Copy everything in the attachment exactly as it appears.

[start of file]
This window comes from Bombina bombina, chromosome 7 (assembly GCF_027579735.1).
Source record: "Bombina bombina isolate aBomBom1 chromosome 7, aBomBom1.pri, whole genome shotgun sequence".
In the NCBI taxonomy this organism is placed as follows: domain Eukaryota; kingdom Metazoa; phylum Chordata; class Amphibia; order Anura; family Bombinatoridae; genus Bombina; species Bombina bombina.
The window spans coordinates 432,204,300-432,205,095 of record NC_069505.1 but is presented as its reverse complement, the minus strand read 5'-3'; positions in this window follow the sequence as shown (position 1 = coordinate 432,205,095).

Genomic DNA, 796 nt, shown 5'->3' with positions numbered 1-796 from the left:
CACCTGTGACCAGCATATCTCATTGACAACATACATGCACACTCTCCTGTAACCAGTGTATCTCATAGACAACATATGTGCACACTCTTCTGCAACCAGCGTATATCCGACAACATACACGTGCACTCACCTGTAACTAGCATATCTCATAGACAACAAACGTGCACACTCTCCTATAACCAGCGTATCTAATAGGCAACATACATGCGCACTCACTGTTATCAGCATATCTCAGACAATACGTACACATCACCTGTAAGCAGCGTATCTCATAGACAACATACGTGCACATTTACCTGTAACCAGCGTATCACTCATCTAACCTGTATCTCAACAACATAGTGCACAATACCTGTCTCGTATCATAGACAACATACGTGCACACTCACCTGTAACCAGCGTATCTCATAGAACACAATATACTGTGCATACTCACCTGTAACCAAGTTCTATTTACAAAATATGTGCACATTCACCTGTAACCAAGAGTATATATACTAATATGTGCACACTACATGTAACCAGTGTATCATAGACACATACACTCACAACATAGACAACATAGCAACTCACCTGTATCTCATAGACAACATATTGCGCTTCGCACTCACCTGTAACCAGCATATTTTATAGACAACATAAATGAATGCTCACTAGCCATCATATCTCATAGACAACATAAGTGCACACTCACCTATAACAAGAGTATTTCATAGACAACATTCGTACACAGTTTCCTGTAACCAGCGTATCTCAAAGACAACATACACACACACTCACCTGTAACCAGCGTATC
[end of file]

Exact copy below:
This window comes from Bombina bombina, chromosome 7 (assembly GCF_027579735.1).
Source record: "Bombina bombina isolate aBomBom1 chromosome 7, aBomBom1.pri, whole genome shotgun sequence".
In the NCBI taxonomy this organism is placed as follows: domain Eukaryota; kingdom Metazoa; phylum Chordata; class Amphibia; order Anura; family Bombinatoridae; genus Bombina; species Bombina bombina.
The window spans coordinates 432,204,300-432,205,095 of record NC_069505.1 but is presented as its reverse complement, the minus strand read 5'-3'; positions in this window follow the sequence as shown (position 1 = coordinate 432,205,095).

Genomic DNA, 796 nt, shown 5'->3' with positions numbered 1-796 from the left:
CACCTGTGACCAGCATATCTCATTGACAACATACATGCACACTCTCCTGTAACCAGTGTATCTCATAGACAACATATGTGCACACTCTTCTGCAACCAGCGTATATCCGACAACATACACGTGCACTCACCTGTAACTAGCATATCTCATAGACAACAAACGTGCACACTCTCCTATAACCAGCGTATCTAATAGGCAACATACATGCGCACTCACTGTTATCAGCATATCTCAGACAATACGTACACATCACCTGTAAGCAGCGTATCTCATAGACAACATACGTGCACATTTACCTGTAACCAGCGTATCACTCATCTAACCTGTATCTCAACAACATAGTGCACAATACCTGTCTCGTATCATAGACAACATACGTGCACACTCACCTGTAACCAGCGTATCTCATAGAACACAATATACTGTGCATACTCACCTGTAACCAAGTTCTATTTACAAAATATGTGCACATTCACCTGTAACCAAGAGTATATATACTAATATGTGCACACTACATGTAACCAGTGTATCATAGACACATACACTCACAACATAGACAACATAGCAACTCACCTGTATCTCATAGACAACATATTGCGCTTCGCACTCACCTGTAACCAGCATATTTTATAGACAACATAAATGAATGCTCACTAGCCATCATATCTCATAGACAACATAAGTGCACACTCACCTATAACAAGAGTATTTCATAGACAACATTCGTACACAGTTTCCTGTAACCAGCGTATCTCAAAGACAACATACACACACACTCACCTGTAACCAGCGTATC